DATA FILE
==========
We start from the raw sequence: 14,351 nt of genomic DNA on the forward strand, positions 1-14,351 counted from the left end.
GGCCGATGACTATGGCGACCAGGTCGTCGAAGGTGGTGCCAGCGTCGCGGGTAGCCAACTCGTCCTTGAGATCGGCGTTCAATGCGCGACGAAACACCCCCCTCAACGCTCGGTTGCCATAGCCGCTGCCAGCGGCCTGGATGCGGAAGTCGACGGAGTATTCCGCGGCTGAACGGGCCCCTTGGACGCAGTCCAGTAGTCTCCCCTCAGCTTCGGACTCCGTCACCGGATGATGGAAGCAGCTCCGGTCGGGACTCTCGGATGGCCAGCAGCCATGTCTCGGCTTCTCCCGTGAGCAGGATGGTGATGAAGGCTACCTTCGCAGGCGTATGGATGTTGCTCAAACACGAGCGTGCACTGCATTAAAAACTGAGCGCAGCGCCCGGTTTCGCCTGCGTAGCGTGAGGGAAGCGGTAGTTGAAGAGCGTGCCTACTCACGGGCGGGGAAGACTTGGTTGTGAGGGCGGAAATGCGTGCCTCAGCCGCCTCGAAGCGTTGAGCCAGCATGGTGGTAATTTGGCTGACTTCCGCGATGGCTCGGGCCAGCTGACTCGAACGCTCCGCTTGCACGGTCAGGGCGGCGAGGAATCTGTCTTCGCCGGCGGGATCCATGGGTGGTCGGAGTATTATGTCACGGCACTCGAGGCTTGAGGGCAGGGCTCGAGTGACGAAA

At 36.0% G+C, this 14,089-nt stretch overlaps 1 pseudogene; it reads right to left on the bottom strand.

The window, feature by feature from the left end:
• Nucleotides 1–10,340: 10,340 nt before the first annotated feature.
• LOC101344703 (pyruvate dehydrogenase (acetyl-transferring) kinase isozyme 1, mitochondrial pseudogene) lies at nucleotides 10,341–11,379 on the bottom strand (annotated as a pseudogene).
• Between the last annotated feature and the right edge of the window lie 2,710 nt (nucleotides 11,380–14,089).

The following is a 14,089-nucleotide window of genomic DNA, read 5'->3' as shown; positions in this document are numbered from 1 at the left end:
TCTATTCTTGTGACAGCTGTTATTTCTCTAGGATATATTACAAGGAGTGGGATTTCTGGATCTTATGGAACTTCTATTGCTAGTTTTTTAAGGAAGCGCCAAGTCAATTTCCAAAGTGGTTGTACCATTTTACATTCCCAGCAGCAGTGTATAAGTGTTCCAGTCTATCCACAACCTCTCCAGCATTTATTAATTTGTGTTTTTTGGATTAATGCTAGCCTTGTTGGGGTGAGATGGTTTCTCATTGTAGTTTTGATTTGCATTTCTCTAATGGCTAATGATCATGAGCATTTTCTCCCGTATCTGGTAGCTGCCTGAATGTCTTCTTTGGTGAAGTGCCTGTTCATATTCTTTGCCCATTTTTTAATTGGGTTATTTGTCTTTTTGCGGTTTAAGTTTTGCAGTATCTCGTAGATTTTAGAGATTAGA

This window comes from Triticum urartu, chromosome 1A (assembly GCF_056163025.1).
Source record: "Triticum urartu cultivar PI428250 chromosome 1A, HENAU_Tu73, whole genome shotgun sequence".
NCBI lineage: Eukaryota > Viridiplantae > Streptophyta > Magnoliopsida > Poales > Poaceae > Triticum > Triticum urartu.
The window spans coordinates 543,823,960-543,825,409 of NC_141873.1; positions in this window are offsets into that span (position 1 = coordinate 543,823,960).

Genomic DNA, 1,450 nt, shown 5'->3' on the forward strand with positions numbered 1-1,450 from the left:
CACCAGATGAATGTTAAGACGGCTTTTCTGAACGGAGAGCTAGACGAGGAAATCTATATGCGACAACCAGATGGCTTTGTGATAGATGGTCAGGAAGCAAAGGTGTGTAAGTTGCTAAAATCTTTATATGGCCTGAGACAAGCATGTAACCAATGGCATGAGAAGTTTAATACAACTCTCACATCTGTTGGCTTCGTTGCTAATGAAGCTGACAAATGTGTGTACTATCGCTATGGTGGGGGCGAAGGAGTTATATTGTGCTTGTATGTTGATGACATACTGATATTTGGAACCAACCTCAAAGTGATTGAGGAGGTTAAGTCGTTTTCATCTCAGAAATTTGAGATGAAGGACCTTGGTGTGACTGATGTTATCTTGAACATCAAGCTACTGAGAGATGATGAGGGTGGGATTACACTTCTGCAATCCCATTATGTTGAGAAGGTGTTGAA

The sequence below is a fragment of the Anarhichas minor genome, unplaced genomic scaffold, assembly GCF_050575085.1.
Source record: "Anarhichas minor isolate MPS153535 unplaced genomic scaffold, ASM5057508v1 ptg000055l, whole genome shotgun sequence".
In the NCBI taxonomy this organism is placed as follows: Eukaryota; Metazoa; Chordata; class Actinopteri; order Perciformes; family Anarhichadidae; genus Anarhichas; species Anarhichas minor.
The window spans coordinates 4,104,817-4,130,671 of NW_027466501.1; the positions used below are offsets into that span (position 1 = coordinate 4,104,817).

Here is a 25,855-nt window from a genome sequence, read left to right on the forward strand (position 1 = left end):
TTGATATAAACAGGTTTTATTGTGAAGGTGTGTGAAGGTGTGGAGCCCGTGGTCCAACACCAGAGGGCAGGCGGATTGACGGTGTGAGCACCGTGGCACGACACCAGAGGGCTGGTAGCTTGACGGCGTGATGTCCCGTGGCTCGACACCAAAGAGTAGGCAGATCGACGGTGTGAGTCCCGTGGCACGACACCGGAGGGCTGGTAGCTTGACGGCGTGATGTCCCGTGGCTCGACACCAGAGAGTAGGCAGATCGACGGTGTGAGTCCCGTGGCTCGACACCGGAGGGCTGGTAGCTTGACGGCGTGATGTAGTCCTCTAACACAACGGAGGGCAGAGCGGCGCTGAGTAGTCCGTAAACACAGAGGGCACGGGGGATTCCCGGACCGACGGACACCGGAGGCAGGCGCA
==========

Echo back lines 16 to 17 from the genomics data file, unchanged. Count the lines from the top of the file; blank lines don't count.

The sequence below is a fragment of the Anarhichas minor genome, unplaced genomic scaffold, assembly GCF_050575085.1.
Source record: "Anarhichas minor isolate MPS153535 unplaced genomic scaffold, ASM5057508v1 ptg000055l, whole genome shotgun sequence".